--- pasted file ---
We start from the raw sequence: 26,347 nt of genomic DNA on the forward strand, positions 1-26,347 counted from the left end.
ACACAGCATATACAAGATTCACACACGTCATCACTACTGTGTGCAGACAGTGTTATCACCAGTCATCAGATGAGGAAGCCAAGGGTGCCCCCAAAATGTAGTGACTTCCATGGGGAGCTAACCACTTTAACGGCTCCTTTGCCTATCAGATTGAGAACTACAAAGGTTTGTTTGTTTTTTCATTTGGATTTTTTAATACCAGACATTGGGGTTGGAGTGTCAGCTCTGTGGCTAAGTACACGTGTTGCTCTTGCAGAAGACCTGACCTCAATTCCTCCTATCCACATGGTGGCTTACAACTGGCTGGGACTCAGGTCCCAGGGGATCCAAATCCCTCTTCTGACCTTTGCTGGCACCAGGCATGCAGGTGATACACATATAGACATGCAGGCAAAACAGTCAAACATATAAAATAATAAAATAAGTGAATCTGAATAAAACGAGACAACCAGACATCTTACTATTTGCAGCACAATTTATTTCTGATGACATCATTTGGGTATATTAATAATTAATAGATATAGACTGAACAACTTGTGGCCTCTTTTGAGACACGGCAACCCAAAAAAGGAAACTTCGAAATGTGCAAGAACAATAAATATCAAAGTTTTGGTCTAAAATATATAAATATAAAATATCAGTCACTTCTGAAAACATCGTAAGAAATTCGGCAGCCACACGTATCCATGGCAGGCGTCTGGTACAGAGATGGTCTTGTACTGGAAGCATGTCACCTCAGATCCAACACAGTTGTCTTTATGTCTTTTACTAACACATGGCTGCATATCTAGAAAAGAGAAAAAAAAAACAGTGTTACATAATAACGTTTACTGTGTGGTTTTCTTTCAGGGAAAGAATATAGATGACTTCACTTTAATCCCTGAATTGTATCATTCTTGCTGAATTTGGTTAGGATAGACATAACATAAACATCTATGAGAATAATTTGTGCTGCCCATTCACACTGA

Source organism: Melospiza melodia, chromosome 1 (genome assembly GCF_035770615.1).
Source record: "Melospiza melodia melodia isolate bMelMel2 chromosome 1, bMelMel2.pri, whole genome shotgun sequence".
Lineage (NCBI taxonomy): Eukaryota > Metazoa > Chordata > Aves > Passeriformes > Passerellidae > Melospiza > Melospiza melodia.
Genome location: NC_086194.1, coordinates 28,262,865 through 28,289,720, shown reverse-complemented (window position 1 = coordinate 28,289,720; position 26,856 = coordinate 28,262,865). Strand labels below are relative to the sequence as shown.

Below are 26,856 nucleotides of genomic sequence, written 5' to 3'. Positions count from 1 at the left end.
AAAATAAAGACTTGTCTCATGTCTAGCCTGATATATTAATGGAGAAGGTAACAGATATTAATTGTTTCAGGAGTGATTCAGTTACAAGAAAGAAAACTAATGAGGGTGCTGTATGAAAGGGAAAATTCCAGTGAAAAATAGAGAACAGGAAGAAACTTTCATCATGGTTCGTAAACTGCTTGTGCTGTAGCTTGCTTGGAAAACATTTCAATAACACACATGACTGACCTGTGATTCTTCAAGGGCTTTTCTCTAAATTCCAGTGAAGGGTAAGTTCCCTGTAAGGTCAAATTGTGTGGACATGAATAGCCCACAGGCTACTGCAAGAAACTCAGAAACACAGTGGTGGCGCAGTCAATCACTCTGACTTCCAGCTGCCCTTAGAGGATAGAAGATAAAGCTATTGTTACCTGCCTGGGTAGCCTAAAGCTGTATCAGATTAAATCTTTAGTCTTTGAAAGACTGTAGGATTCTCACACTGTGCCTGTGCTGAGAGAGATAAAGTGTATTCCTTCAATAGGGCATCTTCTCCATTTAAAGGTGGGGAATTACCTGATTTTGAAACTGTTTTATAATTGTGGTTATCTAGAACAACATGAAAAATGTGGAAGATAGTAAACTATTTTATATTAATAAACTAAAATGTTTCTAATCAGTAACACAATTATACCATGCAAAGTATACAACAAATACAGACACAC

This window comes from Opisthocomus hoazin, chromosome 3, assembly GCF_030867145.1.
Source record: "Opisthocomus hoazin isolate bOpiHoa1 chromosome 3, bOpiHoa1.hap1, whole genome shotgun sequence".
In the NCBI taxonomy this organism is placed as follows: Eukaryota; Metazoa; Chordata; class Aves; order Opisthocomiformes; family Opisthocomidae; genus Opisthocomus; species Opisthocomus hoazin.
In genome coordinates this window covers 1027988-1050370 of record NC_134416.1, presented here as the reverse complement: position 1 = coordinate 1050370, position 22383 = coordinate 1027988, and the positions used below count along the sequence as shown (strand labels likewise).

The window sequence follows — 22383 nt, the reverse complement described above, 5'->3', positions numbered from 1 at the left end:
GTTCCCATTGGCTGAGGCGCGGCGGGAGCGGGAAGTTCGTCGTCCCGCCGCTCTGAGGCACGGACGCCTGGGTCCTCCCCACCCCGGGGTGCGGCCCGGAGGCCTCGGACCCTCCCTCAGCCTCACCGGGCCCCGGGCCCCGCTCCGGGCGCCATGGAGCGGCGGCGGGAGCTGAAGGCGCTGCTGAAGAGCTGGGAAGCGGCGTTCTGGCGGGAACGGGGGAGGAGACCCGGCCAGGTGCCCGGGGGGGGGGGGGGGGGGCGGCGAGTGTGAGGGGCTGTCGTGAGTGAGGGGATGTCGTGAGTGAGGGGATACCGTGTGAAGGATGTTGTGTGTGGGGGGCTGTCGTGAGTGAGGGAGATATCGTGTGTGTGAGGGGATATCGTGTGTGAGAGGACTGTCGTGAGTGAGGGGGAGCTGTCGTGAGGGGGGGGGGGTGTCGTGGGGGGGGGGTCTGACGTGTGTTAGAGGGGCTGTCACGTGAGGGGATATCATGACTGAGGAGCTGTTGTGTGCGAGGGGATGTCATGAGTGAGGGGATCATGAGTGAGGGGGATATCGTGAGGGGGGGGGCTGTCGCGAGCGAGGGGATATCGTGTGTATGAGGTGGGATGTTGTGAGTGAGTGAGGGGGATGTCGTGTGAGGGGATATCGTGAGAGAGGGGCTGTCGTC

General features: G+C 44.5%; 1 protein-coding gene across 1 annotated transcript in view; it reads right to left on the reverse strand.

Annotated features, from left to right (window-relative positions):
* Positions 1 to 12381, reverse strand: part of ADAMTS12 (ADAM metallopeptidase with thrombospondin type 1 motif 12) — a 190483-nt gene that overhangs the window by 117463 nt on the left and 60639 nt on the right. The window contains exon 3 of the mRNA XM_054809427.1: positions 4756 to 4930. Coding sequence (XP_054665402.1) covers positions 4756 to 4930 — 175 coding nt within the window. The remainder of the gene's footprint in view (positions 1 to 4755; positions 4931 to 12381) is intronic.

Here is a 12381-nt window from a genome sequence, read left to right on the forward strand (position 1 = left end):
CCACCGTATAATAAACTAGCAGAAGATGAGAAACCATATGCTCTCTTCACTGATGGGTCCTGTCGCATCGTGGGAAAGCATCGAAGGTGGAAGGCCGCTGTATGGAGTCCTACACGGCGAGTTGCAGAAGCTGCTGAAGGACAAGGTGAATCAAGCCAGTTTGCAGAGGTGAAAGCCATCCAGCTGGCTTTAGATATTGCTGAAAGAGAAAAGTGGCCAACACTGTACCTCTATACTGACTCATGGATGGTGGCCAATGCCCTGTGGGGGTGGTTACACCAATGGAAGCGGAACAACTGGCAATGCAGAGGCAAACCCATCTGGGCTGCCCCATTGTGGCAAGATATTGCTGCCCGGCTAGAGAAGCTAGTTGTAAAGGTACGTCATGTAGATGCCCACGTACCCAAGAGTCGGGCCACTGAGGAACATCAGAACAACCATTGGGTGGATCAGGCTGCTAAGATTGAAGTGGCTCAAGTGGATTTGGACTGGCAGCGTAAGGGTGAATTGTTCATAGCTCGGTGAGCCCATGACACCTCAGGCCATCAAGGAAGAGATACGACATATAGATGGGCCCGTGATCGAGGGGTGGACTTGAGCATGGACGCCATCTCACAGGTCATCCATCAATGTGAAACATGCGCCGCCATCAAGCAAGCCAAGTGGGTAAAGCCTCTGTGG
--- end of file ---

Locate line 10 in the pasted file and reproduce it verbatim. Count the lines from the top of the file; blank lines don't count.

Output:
Source record: "Opisthocomus hoazin isolate bOpiHoa1 chromosome 3, bOpiHoa1.hap1, whole genome shotgun sequence".